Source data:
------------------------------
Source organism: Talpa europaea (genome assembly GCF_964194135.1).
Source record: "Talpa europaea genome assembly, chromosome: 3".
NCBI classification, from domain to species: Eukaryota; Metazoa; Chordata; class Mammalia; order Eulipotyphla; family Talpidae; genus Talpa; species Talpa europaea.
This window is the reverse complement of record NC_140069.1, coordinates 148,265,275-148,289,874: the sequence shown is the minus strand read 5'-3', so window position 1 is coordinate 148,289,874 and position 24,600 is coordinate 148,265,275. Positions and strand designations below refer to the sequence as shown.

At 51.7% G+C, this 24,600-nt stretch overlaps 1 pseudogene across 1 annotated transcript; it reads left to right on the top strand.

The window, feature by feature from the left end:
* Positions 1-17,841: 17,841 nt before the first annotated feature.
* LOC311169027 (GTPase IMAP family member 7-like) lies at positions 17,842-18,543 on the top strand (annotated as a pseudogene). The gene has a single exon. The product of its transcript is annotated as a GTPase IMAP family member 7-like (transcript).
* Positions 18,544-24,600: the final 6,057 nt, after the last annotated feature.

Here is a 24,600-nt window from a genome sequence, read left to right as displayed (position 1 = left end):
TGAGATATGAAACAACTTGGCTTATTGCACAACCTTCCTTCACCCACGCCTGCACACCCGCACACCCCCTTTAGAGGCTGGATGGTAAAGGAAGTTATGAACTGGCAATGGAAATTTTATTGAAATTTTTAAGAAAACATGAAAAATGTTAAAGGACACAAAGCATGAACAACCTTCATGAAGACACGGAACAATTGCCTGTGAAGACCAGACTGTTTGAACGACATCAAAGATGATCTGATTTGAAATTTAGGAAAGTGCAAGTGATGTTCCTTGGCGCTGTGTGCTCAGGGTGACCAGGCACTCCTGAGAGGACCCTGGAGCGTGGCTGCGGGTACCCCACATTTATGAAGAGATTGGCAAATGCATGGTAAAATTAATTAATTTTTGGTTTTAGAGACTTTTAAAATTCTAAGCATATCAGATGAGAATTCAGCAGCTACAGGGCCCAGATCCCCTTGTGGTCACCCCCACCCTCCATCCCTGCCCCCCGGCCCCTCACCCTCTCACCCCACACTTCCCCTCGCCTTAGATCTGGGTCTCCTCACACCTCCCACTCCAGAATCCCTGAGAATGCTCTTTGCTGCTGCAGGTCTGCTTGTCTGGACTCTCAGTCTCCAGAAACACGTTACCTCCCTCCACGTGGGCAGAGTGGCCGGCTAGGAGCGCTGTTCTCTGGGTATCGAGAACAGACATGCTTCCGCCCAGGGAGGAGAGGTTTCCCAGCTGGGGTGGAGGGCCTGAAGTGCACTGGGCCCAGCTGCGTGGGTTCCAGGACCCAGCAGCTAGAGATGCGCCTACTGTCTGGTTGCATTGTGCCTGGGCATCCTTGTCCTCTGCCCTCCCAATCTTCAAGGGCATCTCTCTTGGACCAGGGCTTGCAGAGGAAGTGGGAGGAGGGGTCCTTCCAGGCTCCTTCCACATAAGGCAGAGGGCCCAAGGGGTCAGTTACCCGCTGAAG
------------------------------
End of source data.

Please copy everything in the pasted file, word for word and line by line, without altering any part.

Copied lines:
Source organism: Talpa europaea (genome assembly GCF_964194135.1).
Source record: "Talpa europaea genome assembly, chromosome: 3".
NCBI classification, from domain to species: Eukaryota; Metazoa; Chordata; class Mammalia; order Eulipotyphla; family Talpidae; genus Talpa; species Talpa europaea.
This window is the reverse complement of record NC_140069.1, coordinates 148,265,275-148,289,874: the sequence shown is the minus strand read 5'-3', so window position 1 is coordinate 148,289,874 and position 24,600 is coordinate 148,265,275. Positions and strand designations below refer to the sequence as shown.

At 51.7% G+C, this 24,600-nt stretch overlaps 1 pseudogene across 1 annotated transcript; it reads left to right on the top strand.

The window, feature by feature from the left end:
* Positions 1-17,841: 17,841 nt before the first annotated feature.
* LOC311169027 (GTPase IMAP family member 7-like) lies at positions 17,842-18,543 on the top strand (annotated as a pseudogene). The gene has a single exon. The product of its transcript is annotated as a GTPase IMAP family member 7-like (transcript).
* Positions 18,544-24,600: the final 6,057 nt, after the last annotated feature.

Here is a 24,600-nt window from a genome sequence, read left to right as displayed (position 1 = left end):
TGAGATATGAAACAACTTGGCTTATTGCACAACCTTCCTTCACCCACGCCTGCACACCCGCACACCCCCTTTAGAGGCTGGATGGTAAAGGAAGTTATGAACTGGCAATGGAAATTTTATTGAAATTTTTAAGAAAACATGAAAAATGTTAAAGGACACAAAGCATGAACAACCTTCATGAAGACACGGAACAATTGCCTGTGAAGACCAGACTGTTTGAACGACATCAAAGATGATCTGATTTGAAATTTAGGAAAGTGCAAGTGATGTTCCTTGGCGCTGTGTGCTCAGGGTGACCAGGCACTCCTGAGAGGACCCTGGAGCGTGGCTGCGGGTACCCCACATTTATGAAGAGATTGGCAAATGCATGGTAAAATTAATTAATTTTTGGTTTTAGAGACTTTTAAAATTCTAAGCATATCAGATGAGAATTCAGCAGCTACAGGGCCCAGATCCCCTTGTGGTCACCCCCACCCTCCATCCCTGCCCCCCGGCCCCTCACCCTCTCACCCCACACTTCCCCTCGCCTTAGATCTGGGTCTCCTCACACCTCCCACTCCAGAATCCCTGAGAATGCTCTTTGCTGCTGCAGGTCTGCTTGTCTGGACTCTCAGTCTCCAGAAACACGTTACCTCCCTCCACGTGGGCAGAGTGGCCGGCTAGGAGCGCTGTTCTCTGGGTATCGAGAACAGACATGCTTCCGCCCAGGGAGGAGAGGTTTCCCAGCTGGGGTGGAGGGCCTGAAGTGCACTGGGCCCAGCTGCGTGGGTTCCAGGACCCAGCAGCTAGAGATGCGCCTACTGTCTGGTTGCATTGTGCCTGGGCATCCTTGTCCTCTGCCCTCCCAATCTTCAAGGGCATCTCTCTTGGACCAGGGCTTGCAGAGGAAGTGGGAGGAGGGGTCCTTCCAGGCTCCTTCCACATAAGGCAGAGGGCCCAAGGGGTCAGTTACCCGCTGAAG